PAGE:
I remember as a kid, it was tradition in my home to watch the TV classic, It’s the Great Pumpkin, Charlie Brown. Whether or not you’re a believer in the Great Pumpkin (oh, poor, sweet Linus), there’s no question how great these fall staples are for your health.
Pumpkins are excellent sources of protein and amino acids, two key components of The A-List Diet. And they’re on my recommended list of complex carbohydrates (which you can find on page 148 of The A-List Diet).
After you complete phase one (the “Reset Phase”) of my diet plan, pumpkin can certainly become a fixture in your daily meal plans, and you can make use of nearly every part of it.
Let’s start with the seeds.
Pumpkin seeds alone pack a powerful punch with 5 grams of protein in a single ounce. They also are a great source of omega 3 fatty acids and mono-unsaturated fats, which prevent inflammation — a HUGE factor in battling weight gain and chronic disease (I discuss how this comes into play on page 13 of my book).
Additionally, they contain an especially high amount of tryptophan, an essential amino acid that’s needed for general growth and development. Tryptophan also enhances serotonin (our body’s natural mood booster) and niacin (needed to maintain healthy cells) in the body. (You can read more about tryptophan and the benefits of essential amino acids in chapter six of The A-List Diet.)
You can lightly toss the seeds in macadamia nut oil with a pinch of salt and toast in the oven. Then, you can sprinkle them on top of salads, add them to a hearty bowl of soup, or just eat a handful as a snack.
But what about the rest of the pumpkin? Well, it’s got plenty to offer too…
Pumpkin pulp is rich in antioxidants and polyphenols (particularly beta-carotene, cryptoxanthin, lutein, and zeaxanthin). As I recommend, it’s important to get plenty of these to reduce inflammation and reduce free radicals, which the body generates when it’s in a state of stress. Too many free radicals can make inflammation worse and harm the immune system.
I recommend eating a “rainbow” of fruits and vegetables to get plenty antioxidants — pumpkins certainly have the orange portion of the “rainbow” covered. (You can find more ways to reduce inflammation on page 16 of The A-List Diet.)
Pumpkin pulp is also rich in leucine, one of my essential amino acids. It’s used in the liver, fat tissue, and muscle tissue. Leucine helps burn visceral fat, which is located in the deep layers of the body and is often the most stubborn type of fat to trim with diet and exercise. This essential amino acid also aids in insulin regulation and promotes the healing of bones, skin, and muscle tissue after injury.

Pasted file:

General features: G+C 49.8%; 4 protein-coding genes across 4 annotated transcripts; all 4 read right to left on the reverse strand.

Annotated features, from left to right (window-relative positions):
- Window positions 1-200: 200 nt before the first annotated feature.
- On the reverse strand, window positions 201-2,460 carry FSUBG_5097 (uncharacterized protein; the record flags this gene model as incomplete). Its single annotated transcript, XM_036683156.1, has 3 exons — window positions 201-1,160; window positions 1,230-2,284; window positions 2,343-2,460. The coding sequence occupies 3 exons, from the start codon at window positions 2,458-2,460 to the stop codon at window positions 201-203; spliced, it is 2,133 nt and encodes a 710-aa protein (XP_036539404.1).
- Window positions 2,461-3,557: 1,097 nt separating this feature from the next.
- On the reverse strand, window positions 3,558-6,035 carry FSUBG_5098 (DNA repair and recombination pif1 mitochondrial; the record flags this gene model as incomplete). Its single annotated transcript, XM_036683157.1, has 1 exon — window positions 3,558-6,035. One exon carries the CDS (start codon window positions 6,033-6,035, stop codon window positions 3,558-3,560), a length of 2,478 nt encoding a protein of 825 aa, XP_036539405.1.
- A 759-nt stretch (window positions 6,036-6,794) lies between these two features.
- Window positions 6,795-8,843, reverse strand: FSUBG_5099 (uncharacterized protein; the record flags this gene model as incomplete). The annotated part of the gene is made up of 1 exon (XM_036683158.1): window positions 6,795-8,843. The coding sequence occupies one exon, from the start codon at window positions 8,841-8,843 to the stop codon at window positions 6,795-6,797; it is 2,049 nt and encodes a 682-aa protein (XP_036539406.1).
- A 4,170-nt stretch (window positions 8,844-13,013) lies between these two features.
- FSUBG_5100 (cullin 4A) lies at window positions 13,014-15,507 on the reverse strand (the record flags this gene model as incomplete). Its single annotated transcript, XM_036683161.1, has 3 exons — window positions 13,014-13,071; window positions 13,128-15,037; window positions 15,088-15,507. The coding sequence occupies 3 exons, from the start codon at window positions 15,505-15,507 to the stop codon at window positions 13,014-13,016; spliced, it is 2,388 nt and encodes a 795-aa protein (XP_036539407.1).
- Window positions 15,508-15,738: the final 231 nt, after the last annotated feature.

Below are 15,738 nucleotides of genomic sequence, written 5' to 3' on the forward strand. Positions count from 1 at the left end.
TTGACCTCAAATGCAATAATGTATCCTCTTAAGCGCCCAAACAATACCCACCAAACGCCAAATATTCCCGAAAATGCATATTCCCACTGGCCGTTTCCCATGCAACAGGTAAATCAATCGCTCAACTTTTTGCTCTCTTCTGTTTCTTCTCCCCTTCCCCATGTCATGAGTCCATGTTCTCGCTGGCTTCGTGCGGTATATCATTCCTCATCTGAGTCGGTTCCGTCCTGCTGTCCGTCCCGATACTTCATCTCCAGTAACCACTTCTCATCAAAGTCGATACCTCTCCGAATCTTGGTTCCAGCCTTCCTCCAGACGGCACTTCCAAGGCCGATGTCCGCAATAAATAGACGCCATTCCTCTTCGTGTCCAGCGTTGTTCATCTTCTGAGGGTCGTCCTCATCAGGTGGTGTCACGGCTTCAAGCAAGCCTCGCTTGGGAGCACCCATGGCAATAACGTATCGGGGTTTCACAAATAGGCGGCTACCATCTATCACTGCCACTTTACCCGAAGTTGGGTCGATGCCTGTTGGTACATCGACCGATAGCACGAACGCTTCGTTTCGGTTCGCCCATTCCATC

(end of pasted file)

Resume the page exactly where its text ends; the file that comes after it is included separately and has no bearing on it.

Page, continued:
Pumpkin pulp is also extremely low in calories — one cup contains just 49 calories.
To prepare pumpkins to eat, remove the stringy, fibrous strands from the inside of the pumpkin, and then trim off the skin. From there, pumpkins can be chopped and roasted to be used in salads. You can also throw it into a blender or food processor and use the puree in various recipes. Speaking of which, you can use fresh, organic pumpkin pulp puree to make a “skinny” version of pumpkin pie for Thanksgiving.
So, when you carve your pumpkins this year, don’t throw away the seeds! And if you have a few leftover pumpkins you’re not carving, you can incorporate them as a tasty and nutritious addition to whatever you put on your plate this autumn.
It brings a huge smile to my face knowing I’ve helped clients make positive changes to better their health. And I know first-hand just how much joy and self-confidence losing weight and reclaiming your health can bring.
Whether you write to me through email or social media, I am so pleased to hear about your experiences with living a happier and healthier lifestyle. It’s my hope that it’ll help motivate others to stick with the changes they’ve made in their A-List journey.
Below is a recent success story posted on our A-List Facebook page, from Michelle C.:
“I started when I learned about it in April! I’m also 53 and down 42 pounds! No exercise for me!”
There’s just more proof that you don’t have to overexert yourself in the gym to lose weight. With moderate, light exercise and the right blend of protein-boosting and amino acids, you can hit your goal weight and transform your life.
If you’d like to share your story with me, please send an email to firstname.lastname@example.org.
Recipe of the Week
On a crisp autumn weekend, take a trip to the local farmer’s market or pumpkin patch to pick up some of these delicious gourds. As an added bonus, pumpkins make lovely décor until you’re ready to use them.
Of course, that may be sooner than later after you see this delicious, seasonal breakfast recipe:
Pumpkin Protein Pancakes (page 168 of The A-List Diet Book)
- 2 scoops protein powder
- ½ cup diced pumpkin
- ½ teaspoon ground cinnamon (or ¼ teaspoon pumpkin pie spice + ¼ teaspoon ground cinnamon)
- 2 large egg whites
- 3 to 5 packets SweetLeaf® stevia
- 1 teaspoon unsalted grass-fed butter
- 1 tablespoon coconut flour
- Macadamia nut oil spray
- Combine all the ingredients (except the spray) in a blender and blend until smooth.
- Spray a bit of macadamia nut oil onto a nonstick griddle or large nonstick skillet and place over medium heat.
- Spoon about ¼ cup of batter per pancake onto the griddle.
- Turn the pancakes over when the tops are covered with bubbles and the edges look solid.
- Cook the other side until golden brown, then serve.
The Perfect Seed: Why Everyone Should Add Pumpkin Seeds to Their Diet